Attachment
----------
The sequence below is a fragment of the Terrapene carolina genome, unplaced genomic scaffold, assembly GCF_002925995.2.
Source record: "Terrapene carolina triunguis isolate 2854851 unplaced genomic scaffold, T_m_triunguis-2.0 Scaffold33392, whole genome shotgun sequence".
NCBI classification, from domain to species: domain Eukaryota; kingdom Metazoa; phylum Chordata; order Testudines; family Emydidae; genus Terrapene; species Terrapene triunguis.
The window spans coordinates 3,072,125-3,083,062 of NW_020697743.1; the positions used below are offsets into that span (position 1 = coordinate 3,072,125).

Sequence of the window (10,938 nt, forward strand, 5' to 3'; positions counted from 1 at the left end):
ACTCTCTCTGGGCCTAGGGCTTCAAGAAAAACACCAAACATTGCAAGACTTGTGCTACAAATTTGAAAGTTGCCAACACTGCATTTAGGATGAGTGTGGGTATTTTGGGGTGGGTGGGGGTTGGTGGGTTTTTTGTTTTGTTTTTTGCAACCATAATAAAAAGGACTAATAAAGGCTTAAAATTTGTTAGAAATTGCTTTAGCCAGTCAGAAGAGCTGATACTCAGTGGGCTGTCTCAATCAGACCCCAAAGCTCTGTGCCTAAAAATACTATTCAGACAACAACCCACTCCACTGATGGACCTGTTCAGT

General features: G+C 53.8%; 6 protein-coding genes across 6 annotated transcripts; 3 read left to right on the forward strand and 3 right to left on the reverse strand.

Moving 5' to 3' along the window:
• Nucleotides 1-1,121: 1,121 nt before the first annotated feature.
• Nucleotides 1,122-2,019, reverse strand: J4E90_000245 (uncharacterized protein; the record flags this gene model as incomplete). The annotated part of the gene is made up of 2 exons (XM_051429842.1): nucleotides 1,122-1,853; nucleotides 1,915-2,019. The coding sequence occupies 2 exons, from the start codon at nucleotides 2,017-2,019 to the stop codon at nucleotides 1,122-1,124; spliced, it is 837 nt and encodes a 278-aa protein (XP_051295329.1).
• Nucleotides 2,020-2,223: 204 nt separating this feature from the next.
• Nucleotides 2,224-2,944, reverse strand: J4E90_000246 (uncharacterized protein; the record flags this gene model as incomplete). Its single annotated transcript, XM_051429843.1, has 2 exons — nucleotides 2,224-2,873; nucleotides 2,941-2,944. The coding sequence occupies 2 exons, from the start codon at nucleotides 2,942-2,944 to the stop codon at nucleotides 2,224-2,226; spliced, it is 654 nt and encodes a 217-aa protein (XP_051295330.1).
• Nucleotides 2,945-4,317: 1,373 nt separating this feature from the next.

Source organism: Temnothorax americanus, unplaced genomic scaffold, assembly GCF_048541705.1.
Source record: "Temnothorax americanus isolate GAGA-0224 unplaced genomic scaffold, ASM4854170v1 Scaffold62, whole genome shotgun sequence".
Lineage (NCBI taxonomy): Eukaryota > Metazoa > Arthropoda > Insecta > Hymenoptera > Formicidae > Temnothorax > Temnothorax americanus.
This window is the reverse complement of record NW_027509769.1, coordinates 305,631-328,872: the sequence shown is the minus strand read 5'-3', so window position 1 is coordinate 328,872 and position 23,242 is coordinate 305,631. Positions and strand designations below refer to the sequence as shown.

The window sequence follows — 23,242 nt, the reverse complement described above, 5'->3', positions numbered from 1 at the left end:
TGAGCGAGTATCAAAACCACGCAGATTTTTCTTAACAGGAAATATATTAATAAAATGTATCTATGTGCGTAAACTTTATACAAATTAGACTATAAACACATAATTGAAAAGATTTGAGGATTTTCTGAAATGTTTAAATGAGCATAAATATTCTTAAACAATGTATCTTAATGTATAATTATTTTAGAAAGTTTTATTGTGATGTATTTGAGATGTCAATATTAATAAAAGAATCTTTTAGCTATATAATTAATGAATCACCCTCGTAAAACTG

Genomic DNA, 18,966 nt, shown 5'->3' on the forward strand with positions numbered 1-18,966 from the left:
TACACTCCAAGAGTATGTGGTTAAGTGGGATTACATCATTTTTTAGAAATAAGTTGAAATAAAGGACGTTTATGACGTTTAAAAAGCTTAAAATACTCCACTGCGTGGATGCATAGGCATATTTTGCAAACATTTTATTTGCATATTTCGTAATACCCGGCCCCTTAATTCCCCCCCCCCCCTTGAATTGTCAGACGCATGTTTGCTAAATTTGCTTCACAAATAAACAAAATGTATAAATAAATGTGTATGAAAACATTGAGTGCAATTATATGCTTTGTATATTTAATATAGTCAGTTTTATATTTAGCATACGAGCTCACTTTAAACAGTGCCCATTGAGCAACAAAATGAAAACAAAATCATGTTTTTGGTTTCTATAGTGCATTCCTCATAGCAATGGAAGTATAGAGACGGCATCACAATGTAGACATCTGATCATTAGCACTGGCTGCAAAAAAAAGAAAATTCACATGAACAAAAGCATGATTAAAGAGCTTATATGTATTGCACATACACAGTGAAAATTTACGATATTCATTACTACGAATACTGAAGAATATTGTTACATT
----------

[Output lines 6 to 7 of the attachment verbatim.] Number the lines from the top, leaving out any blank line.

ACTCTCTCTGGGCCTAGGGCTTCAAGAAAAACACCAAACATTGCAAGACTTGTGCTACAAATTTGAAAGTTGCCAACACTGCATTTAGGATGAGTGTGGGTATTTTGGGGTGGGTGGGGGTTGGTGGGTTTTTTGTTTTGTTTTTTGCAACCATAATAAAAAGGACTAATAAAGGCTTAAAATTTGTTAGAAATTGCTTTAGCCAGTCAGAAGAGCTGATACTCAGTGGGCTGTCTCAATCAGACCCCAAAGCTCTGTGCCTAAAAATACTATTCAGACAACAACCCACTCCACTGATGGACCTGTTCAGT

General features: G+C 53.8%; 6 protein-coding genes across 6 annotated transcripts; 3 read left to right on the forward strand and 3 right to left on the reverse strand.